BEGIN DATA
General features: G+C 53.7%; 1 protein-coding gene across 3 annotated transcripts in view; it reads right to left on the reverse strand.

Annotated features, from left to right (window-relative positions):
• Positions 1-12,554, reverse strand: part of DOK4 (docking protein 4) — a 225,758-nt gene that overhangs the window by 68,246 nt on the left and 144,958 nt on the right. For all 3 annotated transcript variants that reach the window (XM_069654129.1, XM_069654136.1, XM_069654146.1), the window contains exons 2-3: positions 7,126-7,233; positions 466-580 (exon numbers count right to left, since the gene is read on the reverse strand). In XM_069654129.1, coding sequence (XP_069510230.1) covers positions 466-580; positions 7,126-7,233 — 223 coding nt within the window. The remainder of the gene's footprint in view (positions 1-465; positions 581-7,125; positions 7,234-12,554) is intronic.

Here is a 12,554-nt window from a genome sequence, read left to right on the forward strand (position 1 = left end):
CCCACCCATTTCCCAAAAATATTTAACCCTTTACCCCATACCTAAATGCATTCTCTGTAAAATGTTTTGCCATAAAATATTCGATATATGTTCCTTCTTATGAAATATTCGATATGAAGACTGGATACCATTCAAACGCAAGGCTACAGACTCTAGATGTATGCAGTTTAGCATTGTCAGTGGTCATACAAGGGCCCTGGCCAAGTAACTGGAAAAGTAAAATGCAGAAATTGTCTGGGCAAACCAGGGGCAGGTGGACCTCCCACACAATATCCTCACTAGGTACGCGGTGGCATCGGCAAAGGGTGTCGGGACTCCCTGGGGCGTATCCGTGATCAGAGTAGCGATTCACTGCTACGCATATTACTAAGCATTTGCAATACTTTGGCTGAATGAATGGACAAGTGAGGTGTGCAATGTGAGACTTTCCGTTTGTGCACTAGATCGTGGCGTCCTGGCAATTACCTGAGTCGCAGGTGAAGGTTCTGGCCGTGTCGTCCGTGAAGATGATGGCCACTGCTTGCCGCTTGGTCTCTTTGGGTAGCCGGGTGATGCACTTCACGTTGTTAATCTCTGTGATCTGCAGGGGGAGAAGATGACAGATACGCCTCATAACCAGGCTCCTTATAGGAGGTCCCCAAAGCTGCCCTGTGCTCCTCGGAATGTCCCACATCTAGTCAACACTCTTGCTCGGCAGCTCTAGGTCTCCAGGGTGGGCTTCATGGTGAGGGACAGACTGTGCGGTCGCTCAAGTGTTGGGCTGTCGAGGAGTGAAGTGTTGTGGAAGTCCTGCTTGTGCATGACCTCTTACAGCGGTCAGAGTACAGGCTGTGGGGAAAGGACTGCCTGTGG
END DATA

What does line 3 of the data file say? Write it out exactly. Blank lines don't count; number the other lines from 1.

• Positions 1-12,554, reverse strand: part of DOK4 (docking protein 4) — a 225,758-nt gene that overhangs the window by 68,246 nt on the left and 144,958 nt on the right. For all 3 annotated transcript variants that reach the window (XM_069654129.1, XM_069654136.1, XM_069654146.1), the window contains exons 2-3: positions 7,126-7,233; positions 466-580 (exon numbers count right to left, since the gene is read on the reverse strand). In XM_069654129.1, coding sequence (XP_069510230.1) covers positions 466-580; positions 7,126-7,233 — 223 coding nt within the window. The remainder of the gene's footprint in view (positions 1-465; positions 581-7,125; positions 7,234-12,554) is intronic.